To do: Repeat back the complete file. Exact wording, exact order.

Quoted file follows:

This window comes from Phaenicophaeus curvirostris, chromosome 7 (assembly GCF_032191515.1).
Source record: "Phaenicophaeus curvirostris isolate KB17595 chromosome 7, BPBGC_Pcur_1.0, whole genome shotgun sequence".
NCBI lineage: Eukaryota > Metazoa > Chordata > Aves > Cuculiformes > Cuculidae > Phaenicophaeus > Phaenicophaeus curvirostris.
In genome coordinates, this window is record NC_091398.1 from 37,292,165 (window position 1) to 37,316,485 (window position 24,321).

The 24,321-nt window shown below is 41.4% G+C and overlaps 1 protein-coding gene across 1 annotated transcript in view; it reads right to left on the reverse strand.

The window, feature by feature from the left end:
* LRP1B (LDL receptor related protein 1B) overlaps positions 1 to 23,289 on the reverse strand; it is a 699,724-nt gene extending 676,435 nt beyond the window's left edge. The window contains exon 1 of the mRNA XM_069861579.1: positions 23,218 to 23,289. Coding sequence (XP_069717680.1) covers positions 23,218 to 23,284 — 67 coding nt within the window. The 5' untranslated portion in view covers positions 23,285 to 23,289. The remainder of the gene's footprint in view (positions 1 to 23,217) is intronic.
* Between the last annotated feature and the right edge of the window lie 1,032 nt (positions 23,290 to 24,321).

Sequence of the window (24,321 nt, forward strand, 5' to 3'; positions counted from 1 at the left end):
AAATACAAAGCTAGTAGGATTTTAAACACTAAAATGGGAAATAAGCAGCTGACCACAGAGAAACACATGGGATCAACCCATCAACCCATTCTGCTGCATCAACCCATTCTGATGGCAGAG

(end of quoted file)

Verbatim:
This window comes from Phaenicophaeus curvirostris, chromosome 7 (assembly GCF_032191515.1).
Source record: "Phaenicophaeus curvirostris isolate KB17595 chromosome 7, BPBGC_Pcur_1.0, whole genome shotgun sequence".
NCBI lineage: Eukaryota > Metazoa > Chordata > Aves > Cuculiformes > Cuculidae > Phaenicophaeus > Phaenicophaeus curvirostris.
In genome coordinates, this window is record NC_091398.1 from 37,292,165 (window position 1) to 37,316,485 (window position 24,321).

The 24,321-nt window shown below is 41.4% G+C and overlaps 1 protein-coding gene across 1 annotated transcript in view; it reads right to left on the reverse strand.

The window, feature by feature from the left end:
* LRP1B (LDL receptor related protein 1B) overlaps positions 1 to 23,289 on the reverse strand; it is a 699,724-nt gene extending 676,435 nt beyond the window's left edge. The window contains exon 1 of the mRNA XM_069861579.1: positions 23,218 to 23,289. Coding sequence (XP_069717680.1) covers positions 23,218 to 23,284 — 67 coding nt within the window. The 5' untranslated portion in view covers positions 23,285 to 23,289. The remainder of the gene's footprint in view (positions 1 to 23,217) is intronic.
* Between the last annotated feature and the right edge of the window lie 1,032 nt (positions 23,290 to 24,321).

Sequence of the window (24,321 nt, forward strand, 5' to 3'; positions counted from 1 at the left end):
AAATACAAAGCTAGTAGGATTTTAAACACTAAAATGGGAAATAAGCAGCTGACCACAGAGAAACACATGGGATCAACCCATCAACCCATTCTGCTGCATCAACCCATTCTGATGGCAGAG